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Dalai Lama draws 50,000 to Seattle stadium
By Laura Myers, Reuters, April 13, 2008
SEATTLE, WA (USA) -- Tens of thousands of people packed a Seattle sports stadium on Saturday to hear the Dalai Lama, Tibet's exiled spiritual leader, call for nonviolence and to make the 21st century a "century of dialogue."
<< People listen to the Dalai Lama, exiled spiritual leader of Tibet, speak at
Compassion in Action at Qwest Field on the second day of the 5-day Seeds of Compassion gathering in Seattle, Washington, April 12, 2008. (REUTERS/Marcus R. Donner)
Drums played, American Indian chiefs wearing feathered head-dresses danced and organizers said about 51,000 people -- many of them families -- listened under sunny skies to the Dalai Lama speak about compassion.
Sitting in a red chair under a canopied stage on the stadium field, the robed leader made no reference to recent turmoil in Tibet nor to suggestions that world leaders should boycott the opening ceremony of the 2008 Beijing Olympic Games.
The Dalai Lama said on Friday he did not support a boycott of the Beijing Olympics. He has rejected Chinese claims that he orchestrated deadly rioting across Tibet last month over a campaign for independence.
On Saturday, the official Xinhua Chinese news agency reported the arrests of nine Buddhist monks suspected of bombing a government building in Tibet.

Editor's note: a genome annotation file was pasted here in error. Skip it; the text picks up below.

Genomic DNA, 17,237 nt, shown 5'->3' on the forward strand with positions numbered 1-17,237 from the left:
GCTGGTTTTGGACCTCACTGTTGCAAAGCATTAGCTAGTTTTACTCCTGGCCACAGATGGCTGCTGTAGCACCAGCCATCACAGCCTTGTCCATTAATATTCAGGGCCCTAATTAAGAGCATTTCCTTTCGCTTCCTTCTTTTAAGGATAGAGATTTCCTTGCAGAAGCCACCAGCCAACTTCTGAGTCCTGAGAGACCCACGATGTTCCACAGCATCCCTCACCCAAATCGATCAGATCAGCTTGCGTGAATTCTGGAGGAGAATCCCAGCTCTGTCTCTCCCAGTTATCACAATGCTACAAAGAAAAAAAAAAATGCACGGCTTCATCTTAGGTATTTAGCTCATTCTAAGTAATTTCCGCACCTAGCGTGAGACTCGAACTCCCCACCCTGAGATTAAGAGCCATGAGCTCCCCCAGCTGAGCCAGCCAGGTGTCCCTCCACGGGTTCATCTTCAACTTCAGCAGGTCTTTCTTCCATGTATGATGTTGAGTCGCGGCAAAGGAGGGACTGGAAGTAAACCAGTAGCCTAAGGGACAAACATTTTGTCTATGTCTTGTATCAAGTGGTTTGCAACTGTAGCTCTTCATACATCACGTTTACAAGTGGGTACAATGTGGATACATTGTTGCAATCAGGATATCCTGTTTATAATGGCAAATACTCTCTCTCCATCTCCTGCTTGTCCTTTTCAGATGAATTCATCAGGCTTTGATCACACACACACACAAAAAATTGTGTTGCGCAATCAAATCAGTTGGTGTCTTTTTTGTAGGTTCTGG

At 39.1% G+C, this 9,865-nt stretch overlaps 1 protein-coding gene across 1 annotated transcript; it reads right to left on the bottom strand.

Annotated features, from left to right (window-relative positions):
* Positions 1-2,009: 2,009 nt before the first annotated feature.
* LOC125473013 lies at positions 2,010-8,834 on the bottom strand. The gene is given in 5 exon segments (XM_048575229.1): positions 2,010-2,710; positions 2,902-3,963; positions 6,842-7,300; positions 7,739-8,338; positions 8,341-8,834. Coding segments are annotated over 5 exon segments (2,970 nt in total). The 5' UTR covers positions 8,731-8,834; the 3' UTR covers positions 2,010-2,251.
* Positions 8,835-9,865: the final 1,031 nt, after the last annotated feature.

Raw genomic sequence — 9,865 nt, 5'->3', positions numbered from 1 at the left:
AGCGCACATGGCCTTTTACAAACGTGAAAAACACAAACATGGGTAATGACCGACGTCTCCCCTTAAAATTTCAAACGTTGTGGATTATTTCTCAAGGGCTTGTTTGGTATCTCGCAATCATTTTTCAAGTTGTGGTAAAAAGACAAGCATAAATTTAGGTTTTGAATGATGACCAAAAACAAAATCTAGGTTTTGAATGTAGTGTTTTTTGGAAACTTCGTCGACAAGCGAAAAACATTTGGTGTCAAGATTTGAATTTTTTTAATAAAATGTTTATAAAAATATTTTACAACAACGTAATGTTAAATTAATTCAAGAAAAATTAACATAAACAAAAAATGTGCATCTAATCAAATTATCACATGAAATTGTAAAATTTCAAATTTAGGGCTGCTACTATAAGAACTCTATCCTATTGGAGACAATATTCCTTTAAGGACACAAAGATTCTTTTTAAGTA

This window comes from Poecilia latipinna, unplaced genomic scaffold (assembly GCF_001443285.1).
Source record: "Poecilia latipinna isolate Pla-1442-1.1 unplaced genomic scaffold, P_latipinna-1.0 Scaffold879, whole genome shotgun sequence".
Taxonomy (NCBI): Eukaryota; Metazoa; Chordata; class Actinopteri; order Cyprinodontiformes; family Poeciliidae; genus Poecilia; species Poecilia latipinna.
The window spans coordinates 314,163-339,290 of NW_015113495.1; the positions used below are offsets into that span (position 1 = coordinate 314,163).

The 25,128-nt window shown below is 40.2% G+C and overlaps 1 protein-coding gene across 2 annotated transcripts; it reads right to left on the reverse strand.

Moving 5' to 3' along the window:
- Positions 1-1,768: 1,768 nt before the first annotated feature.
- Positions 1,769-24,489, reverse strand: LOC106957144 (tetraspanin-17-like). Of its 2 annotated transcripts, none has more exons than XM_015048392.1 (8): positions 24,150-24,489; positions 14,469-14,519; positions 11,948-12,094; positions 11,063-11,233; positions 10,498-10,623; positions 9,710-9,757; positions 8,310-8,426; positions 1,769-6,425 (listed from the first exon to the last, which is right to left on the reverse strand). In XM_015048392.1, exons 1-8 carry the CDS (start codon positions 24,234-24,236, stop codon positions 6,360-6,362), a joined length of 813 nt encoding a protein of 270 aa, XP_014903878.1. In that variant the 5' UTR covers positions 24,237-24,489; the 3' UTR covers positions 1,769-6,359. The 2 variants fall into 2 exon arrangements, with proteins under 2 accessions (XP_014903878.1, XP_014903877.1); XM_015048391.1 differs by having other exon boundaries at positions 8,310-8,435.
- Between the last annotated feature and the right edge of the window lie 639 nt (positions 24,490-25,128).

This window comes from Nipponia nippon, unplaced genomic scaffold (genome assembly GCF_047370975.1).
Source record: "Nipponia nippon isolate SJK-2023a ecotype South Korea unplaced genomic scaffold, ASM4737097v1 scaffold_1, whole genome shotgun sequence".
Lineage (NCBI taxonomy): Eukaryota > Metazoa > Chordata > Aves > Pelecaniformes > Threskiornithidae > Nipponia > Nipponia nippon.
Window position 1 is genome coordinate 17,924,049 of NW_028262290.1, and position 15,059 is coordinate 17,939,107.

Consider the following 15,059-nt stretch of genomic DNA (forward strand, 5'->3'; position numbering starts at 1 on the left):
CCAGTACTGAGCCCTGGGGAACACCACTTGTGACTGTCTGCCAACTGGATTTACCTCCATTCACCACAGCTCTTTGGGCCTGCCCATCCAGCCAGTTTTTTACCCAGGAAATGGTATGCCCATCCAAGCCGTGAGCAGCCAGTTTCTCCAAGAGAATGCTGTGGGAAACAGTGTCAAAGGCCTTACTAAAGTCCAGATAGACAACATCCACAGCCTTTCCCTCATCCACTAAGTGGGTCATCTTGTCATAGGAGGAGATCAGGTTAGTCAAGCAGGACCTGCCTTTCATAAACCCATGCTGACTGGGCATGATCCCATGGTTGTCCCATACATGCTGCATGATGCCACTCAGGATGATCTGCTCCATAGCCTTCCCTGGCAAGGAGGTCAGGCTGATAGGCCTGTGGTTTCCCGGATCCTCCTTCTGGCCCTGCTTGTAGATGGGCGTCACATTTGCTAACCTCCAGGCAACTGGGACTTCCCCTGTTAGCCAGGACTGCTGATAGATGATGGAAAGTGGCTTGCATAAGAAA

Saturday's mass gathering in Seattle was the largest of a five-day community event to promote compassion in every day life organized by the group Seeds of Compassion.
"I don't expect to hear any political message. I am not viewing this as a religious event, but it seems like a unique opportunity," said small business owner Patrick Burningham, 42, who was in the crowd.
A 1,000-person cultural procession of people wearing Chinese, Japanese, African-American, Native American and other national dress kicked off the festivities to an accompaniment of more than 100 drummers.
In his wide-ranging, 45-minute address, the Dalai Lama called for the elimination of nuclear weapons and spoke of the role of women in nurturing compassion. He also discussed the need for nonviolence and said the 21st century should be a "century of dialogue."
Student Derek Albietz, 21, said he had always been interested in the Dalai Lama's views.
"It is my first opportunity to see him in person. I want to hear his thoughts on compassion and science and how to help the world," Albietz said.